Let It Go Piano Sheet Music Easy Free Full Song Musics Greatest Secret – How Music Works

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Musics Greatest Secret – How Music Works

Look at the music of the song you want to learn, it all seems so confusing. This song will be in some keys where you need to know which sharp or flat to use. You may need to change the knob to adjust the range of the tube. Now all the notes of the same song are different. But once you learn a few basic concepts and some of music’s greatest secrets, everything becomes easy. What you’ll learn applies to both melody and harmony, but to keep it simple, I’ll only apply it to the melody, the most recognizable part of the song. No matter what the major key is in the timing of the melody, the note stays the same. But it’s not a secret. The secret is that the tone depends not on which notes are played, but on the distance between the notes. You can start a melody on any note, and if you keep the spacing the same, you’ll have the same melody. Depending on which note you start with, it will sound higher or lower, but the tone will be the same.

Now let’s examine the building blocks of notes and the space between them. First we have seven natural notes (a, b, c, d, e, f, g). When we go back to the letter a, the next octave begins. If we play the notes from c to c, we get the familiar tones of the major scale (do, re, me, fa, so, la, ti, do). Not all these notes are equally spaced. The smallest step in music is a half step. Two half steps become a whole step. For natural notes, e to f and b to c are half steps apart. Everyone else is one step away. There is space for one note between notes that are a whole step apart. This can be called the sharp of the note below, or the flat of the note above. When to say sharp and when to say flat? You will soon learn. Now let’s look at the C major scale. We start with two whole steps from c to d and d. Then we have a half step from e to f. Then we have three integer steps from f to g, g to a, and a to b. Finally, we finish with a half-step from b to c.

You will need a keyboard for the remainder of this lesson. Anyone will do, even child’s play. Musical keyboards are designed around the way music works, making them a great tool for teaching music. If you look at the keyboard, you can see that there are black keys between some of the white keys. But there are also white keys without a black key in the middle. Here are the facts. There are two groups of black buttons. You have a group of two or three people. The white note to the left of the two black keys is your natural note c. Between c and d you have the black key, so they are a whole step apart. This is also true for d and e. There is no black key between the e and f notes, so there is a half step gap. Then we have f to g, g to a, a to b, all with a black key in between, so there’s a whole step space. Finally, we have half a step between b and c without the black key. If you play these white keys from c to c, you will hear the familiar, (do, re, bi, fa, so, la, ti, do). The spacing between notes, which is two whole steps, half steps, three whole steps, and half steps, is actually the formula for any major major scale that starts on any note. The white keys need to be replaced with black keys to accommodate the appropriate space for larger tones. Next, we’ll look at two key keys to understand this, one is sharp and the other is flat.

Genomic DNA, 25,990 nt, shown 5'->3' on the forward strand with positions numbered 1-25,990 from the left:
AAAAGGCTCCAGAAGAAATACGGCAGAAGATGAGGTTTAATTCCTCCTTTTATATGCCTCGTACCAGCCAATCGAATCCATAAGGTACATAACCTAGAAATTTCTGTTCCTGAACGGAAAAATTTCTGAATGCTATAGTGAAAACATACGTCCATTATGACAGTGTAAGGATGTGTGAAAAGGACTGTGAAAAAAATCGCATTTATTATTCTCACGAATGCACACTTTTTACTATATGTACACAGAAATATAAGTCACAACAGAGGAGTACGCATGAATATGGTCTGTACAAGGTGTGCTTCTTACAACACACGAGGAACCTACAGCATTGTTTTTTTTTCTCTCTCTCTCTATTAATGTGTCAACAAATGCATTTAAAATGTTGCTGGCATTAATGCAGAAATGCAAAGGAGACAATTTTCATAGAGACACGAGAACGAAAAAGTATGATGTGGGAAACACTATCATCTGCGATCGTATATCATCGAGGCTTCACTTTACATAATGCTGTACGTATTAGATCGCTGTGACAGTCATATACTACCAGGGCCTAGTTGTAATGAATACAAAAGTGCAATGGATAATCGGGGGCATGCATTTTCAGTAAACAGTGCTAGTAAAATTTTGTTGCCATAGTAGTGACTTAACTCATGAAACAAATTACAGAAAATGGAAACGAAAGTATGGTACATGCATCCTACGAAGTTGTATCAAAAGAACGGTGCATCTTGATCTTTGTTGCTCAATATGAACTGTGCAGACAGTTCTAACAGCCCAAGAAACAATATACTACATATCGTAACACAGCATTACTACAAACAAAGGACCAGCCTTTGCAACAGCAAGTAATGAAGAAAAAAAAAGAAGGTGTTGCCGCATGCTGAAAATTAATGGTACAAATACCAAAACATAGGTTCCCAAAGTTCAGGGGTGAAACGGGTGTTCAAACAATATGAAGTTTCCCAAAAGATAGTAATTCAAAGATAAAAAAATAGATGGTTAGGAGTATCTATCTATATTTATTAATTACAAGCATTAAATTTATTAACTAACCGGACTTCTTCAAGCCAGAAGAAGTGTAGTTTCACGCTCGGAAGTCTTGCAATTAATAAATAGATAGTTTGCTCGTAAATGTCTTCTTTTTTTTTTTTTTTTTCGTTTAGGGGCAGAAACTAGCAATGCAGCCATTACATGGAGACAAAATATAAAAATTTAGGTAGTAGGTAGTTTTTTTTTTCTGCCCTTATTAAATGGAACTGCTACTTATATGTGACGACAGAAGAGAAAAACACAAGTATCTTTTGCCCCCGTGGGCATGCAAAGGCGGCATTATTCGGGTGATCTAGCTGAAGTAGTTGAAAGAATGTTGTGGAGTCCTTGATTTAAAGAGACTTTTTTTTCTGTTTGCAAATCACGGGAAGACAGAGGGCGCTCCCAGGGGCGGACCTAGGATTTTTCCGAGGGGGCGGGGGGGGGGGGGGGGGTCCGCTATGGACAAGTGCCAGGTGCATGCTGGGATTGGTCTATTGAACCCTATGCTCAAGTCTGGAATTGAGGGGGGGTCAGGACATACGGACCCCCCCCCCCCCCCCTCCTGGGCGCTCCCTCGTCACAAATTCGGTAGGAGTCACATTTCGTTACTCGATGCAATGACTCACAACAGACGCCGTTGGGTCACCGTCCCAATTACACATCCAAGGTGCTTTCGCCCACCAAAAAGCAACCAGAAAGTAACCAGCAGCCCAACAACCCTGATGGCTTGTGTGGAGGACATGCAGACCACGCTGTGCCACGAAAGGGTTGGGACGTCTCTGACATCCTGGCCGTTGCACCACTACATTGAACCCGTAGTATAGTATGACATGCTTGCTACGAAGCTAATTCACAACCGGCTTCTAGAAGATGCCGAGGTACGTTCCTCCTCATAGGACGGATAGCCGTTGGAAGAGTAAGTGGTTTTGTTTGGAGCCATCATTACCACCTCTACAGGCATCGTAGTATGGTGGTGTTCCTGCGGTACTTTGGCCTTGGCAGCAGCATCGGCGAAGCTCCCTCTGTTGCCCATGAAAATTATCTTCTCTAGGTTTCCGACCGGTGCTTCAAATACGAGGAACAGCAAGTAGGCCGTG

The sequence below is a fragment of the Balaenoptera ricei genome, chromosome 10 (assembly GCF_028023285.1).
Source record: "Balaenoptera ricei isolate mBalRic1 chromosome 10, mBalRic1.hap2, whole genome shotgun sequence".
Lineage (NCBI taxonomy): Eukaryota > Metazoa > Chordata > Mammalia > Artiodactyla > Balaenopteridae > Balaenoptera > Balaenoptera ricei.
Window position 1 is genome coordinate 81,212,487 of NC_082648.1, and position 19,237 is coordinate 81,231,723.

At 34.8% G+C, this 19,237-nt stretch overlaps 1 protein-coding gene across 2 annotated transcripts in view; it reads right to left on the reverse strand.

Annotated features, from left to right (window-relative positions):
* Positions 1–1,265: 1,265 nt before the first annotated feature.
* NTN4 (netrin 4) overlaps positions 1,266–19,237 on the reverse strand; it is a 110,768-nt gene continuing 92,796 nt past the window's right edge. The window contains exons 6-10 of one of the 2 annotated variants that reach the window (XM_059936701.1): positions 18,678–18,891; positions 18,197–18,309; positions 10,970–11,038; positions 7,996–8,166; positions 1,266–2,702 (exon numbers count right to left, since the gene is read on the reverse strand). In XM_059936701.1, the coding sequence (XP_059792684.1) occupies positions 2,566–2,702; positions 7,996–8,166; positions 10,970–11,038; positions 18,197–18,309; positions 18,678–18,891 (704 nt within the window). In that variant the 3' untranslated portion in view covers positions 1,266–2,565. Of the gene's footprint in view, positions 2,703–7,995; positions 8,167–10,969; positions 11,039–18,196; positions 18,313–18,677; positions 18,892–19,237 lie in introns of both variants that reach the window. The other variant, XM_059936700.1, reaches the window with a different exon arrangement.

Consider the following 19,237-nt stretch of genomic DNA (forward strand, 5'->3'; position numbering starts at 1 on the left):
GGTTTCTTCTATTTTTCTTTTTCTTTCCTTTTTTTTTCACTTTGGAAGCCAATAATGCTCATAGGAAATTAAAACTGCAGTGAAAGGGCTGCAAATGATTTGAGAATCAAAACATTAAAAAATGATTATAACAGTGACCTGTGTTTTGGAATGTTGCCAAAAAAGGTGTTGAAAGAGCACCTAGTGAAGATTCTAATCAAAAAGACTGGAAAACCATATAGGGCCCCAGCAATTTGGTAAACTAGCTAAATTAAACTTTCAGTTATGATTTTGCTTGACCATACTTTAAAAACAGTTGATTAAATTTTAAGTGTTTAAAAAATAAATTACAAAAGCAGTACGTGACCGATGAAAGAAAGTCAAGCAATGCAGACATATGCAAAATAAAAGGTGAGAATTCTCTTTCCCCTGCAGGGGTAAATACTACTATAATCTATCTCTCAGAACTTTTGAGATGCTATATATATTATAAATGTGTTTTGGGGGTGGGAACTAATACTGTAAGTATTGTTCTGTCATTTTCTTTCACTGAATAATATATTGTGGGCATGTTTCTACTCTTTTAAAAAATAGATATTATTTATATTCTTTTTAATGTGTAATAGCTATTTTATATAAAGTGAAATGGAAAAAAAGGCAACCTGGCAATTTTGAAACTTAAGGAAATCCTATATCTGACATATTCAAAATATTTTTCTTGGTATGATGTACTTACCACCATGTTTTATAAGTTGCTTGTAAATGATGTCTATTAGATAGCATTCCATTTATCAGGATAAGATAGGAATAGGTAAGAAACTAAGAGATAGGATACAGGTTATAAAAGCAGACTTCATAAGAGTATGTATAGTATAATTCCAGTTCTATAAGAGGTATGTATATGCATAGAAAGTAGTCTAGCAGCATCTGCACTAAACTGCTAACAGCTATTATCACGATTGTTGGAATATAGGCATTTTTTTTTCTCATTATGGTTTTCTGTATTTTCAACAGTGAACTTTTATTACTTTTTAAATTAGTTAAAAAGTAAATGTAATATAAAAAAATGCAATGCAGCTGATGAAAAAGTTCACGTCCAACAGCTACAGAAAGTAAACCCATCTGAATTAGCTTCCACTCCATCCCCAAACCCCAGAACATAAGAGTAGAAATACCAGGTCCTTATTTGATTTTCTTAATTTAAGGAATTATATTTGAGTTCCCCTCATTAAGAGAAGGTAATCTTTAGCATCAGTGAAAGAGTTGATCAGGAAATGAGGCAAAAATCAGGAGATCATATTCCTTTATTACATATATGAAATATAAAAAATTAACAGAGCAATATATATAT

Let’s start playing on the natural note g. This note is the white key between the first two black keys of the group of threes. The next notes are black keys between g to a and a to b, with the required whole step space. The next notes b through c don’t have a black key, so give us the next necessary half step. The next notes are in c, and d through e are whole steps, so we’re still sticking to the major scale formula. But to finish we need a whole step and then a half step. Instead we have a half step from e to f and then a whole step. We fix this by playing the black key on f instead of the f key. Now we need to make the whole step sharper than e and the final half-step we need sharper than f. By playing any g to g and substituting f sharp for f natural, you will hear familiar major tones (do, re, me, fa, so, la, ti, do). Although the note f sharp could be called g flat, we call it f sharp because we have to follow the major scale formula to raise it. Since the key of g always requires f sharp, it is in the key signature between the time signature locks.

Now let’s start with the natural note f . This note is the white button to the left of the three black buttons. We have the first two integer steps f to g and g to a. But from a to b we need a half step, from b to c we need a half step. The solution is simple. Instead of the white b natural key, use the b black key below, half steps, all steps are in the right place. In this case we had to drop, so we call the note b flat instead of sharp. The notes c to d and d to e have a black key between our next two required whole steps and the last half step from e to f. Play any f to f and replace the b with a natural, and you’ll hear familiar major tones (do, re, bi, so, la, ti, do).

We can continue this exercise on any white or black key. We can find out what sharpening or flatness is needed for any key. But the main reason for doing this was to understand that the space between the notes creates the melody. You can have twelve different sets of notes in twelve different keys and create the same melody. It will sound higher or lower depending on which note you start with, but it will be the same tune. Two things remain constant, the rhythm of the melody and the spacing between the notes of the melody. Understanding these basic musical principles makes understanding music much easier.

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